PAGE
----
But does seriousness, in the form of austerity, correlate directly with spiritual progress? Are these monks getting the juice? For me, that’s the real mystery. Watching them pray their long, silent prayers in what look to be excruciatingly uncomfortable wooden pews, the friend who saw the film with me commented, “They look like they’re trying too hard.” When the novitiates are welcomed into the order, they’re told they’re entering a life of “everlasting peace and joyful penitence.” Again, it’s impossible to judge from the outside, but, frankly, it doesn’t look so joyful. This is not a matter of Christian or Buddhist theology, but of skillful or unskillful practice. There are plenty of Buddhists who try too hard, and there are plenty of skillful meditation tips in the Gospels: Jesus’s exhortation to “be as alert as serpents and as simple as doves” is about as precise a pith instruction on meditation as we could ask.
Austerity can be an indulgence, a false refuge, as much as sensuality. Shakyamuni tried both and rejected both, pointing to the Middle Path that is all that’s left when these two are renounced. I think the Middle Path is often misconstrued as a lukewarm compromise, a sort of shrugging resignation that goes with middle age. In fact, the Middle Path is the most relentless, on-your-toes, moment-to-moment challenge imaginable. Without falling into the sleepy routine of pleasure-seeking, without falling into the potentially equally sleepy routine of world-denying and ritualized God-seeking, can you wake up to each moment’s encounter with whatever comes along, just as it is?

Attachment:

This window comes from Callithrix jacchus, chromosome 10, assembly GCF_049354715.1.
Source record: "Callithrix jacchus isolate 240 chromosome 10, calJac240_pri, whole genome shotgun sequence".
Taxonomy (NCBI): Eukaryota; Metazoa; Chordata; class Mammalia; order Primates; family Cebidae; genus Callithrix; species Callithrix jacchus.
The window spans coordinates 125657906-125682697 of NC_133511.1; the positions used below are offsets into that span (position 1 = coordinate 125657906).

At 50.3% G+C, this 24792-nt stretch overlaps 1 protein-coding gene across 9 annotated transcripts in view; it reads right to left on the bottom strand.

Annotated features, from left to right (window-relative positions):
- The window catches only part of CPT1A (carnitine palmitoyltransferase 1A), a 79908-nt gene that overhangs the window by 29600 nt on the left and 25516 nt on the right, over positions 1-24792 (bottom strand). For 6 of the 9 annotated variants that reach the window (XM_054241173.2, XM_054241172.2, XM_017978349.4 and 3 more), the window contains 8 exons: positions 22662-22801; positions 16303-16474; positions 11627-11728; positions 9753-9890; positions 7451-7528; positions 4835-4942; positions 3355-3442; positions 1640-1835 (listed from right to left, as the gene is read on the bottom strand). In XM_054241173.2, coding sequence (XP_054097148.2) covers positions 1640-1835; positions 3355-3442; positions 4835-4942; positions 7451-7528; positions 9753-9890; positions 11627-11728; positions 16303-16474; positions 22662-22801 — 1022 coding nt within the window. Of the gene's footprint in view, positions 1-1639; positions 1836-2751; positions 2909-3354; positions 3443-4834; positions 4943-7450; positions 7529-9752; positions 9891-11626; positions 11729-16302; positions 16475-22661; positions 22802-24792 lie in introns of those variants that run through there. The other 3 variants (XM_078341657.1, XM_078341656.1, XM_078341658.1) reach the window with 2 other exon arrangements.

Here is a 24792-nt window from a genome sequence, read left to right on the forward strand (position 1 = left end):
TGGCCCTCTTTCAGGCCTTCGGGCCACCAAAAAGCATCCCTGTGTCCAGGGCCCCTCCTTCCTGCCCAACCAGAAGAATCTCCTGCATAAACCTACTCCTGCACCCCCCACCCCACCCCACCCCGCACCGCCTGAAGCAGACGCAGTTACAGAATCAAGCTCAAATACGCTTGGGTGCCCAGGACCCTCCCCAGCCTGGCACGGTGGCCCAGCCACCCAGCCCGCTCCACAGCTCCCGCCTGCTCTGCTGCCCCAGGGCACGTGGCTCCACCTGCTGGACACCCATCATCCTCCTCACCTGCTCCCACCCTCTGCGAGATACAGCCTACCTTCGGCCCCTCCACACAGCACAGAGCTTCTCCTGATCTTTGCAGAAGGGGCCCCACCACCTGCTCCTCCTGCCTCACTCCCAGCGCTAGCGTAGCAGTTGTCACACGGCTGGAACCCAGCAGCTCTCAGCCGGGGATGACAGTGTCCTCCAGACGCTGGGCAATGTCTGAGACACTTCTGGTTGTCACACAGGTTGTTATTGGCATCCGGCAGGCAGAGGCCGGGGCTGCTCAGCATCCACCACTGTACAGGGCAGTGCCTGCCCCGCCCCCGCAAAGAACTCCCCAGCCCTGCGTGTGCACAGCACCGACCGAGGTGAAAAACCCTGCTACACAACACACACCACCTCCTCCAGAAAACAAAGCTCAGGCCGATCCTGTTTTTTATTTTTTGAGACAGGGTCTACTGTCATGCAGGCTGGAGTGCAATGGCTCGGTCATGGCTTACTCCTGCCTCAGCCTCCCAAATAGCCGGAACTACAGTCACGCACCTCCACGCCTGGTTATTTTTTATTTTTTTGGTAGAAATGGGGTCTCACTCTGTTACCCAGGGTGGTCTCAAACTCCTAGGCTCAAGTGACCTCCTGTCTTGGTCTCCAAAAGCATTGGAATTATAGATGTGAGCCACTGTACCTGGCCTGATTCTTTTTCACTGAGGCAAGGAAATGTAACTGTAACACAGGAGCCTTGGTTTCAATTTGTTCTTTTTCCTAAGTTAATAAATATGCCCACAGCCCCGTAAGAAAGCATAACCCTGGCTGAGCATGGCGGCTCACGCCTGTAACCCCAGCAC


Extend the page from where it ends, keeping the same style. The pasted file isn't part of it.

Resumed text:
The film comes closest to addressing that question in its most uncharacteristic sequences. In a departure from his usual candid, nonintrusive observation of the monks going about their lives, Gröning occasionally cuts to obviously set up, mercilessly lit, full-face closeups, in which each monk gets a long half minute or so to gaze directly at the camera. Weirdly reminiscent of Warhol’s Screen Test films of Bob Dylan, Allen Ginsberg, Edie Sedgwick, and others, they set the same ruthless exam—to just sit and just be, to be who- or whatever one is, deprived of the usual props and plots. Nowhere to run, nowhere to hide. Some of the monks shift their gaze uncomfortably, some gulp or blink, some gaze steadily, some may or may not be trying too hard. As we gaze at them gazing, trying to fathom whether they’ve squeezed some measure of realization from their hard path or merely squandered their lives in a sterile struggle, we might also wonder how we would fare in such a screen test.
Dean Sluyter is a teacher, Buddhist prison chaplain, and sometime film critic. His most recent book is Cinema Nirvana: Enlightenment Lessons from the Movies.